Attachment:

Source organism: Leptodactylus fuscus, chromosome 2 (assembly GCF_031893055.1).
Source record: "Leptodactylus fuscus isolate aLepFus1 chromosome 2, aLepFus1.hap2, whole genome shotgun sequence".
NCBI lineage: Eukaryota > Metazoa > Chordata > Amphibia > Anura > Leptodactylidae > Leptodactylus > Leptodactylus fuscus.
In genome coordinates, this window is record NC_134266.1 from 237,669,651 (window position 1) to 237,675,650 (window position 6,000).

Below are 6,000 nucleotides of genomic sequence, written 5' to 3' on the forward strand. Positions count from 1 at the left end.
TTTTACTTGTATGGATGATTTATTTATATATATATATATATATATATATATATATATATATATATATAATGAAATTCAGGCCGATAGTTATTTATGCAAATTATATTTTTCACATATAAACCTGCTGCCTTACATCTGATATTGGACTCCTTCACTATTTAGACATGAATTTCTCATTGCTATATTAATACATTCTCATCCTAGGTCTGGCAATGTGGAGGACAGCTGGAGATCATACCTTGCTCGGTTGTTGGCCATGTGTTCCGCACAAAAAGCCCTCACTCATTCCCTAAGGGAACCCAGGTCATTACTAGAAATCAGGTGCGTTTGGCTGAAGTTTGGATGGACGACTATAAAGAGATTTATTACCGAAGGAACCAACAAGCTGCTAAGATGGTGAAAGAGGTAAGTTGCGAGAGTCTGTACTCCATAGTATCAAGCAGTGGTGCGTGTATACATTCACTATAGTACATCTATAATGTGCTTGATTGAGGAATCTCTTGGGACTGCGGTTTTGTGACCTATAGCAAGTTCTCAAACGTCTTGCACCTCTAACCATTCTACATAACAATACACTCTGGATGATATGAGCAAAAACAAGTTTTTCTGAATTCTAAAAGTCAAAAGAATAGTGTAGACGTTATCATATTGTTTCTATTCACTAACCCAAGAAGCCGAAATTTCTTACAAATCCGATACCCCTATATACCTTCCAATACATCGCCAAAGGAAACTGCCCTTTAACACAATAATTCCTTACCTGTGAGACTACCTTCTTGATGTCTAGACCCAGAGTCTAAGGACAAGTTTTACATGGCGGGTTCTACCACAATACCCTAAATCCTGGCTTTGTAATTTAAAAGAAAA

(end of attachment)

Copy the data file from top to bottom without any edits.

Source organism: Leptodactylus fuscus, chromosome 2 (assembly GCF_031893055.1).
Source record: "Leptodactylus fuscus isolate aLepFus1 chromosome 2, aLepFus1.hap2, whole genome shotgun sequence".
NCBI lineage: Eukaryota > Metazoa > Chordata > Amphibia > Anura > Leptodactylidae > Leptodactylus > Leptodactylus fuscus.
In genome coordinates, this window is record NC_134266.1 from 237,669,651 (window position 1) to 237,675,650 (window position 6,000).

Below are 6,000 nucleotides of genomic sequence, written 5' to 3' on the forward strand. Positions count from 1 at the left end.
TTTTACTTGTATGGATGATTTATTTATATATATATATATATATATATATATATATATATATATATATAATGAAATTCAGGCCGATAGTTATTTATGCAAATTATATTTTTCACATATAAACCTGCTGCCTTACATCTGATATTGGACTCCTTCACTATTTAGACATGAATTTCTCATTGCTATATTAATACATTCTCATCCTAGGTCTGGCAATGTGGAGGACAGCTGGAGATCATACCTTGCTCGGTTGTTGGCCATGTGTTCCGCACAAAAAGCCCTCACTCATTCCCTAAGGGAACCCAGGTCATTACTAGAAATCAGGTGCGTTTGGCTGAAGTTTGGATGGACGACTATAAAGAGATTTATTACCGAAGGAACCAACAAGCTGCTAAGATGGTGAAAGAGGTAAGTTGCGAGAGTCTGTACTCCATAGTATCAAGCAGTGGTGCGTGTATACATTCACTATAGTACATCTATAATGTGCTTGATTGAGGAATCTCTTGGGACTGCGGTTTTGTGACCTATAGCAAGTTCTCAAACGTCTTGCACCTCTAACCATTCTACATAACAATACACTCTGGATGATATGAGCAAAAACAAGTTTTTCTGAATTCTAAAAGTCAAAAGAATAGTGTAGACGTTATCATATTGTTTCTATTCACTAACCCAAGAAGCCGAAATTTCTTACAAATCCGATACCCCTATATACCTTCCAATACATCGCCAAAGGAAACTGCCCTTTAACACAATAATTCCTTACCTGTGAGACTACCTTCTTGATGTCTAGACCCAGAGTCTAAGGACAAGTTTTACATGGCGGGTTCTACCACAATACCCTAAATCCTGGCTTTGTAATTTAAAAGAAAA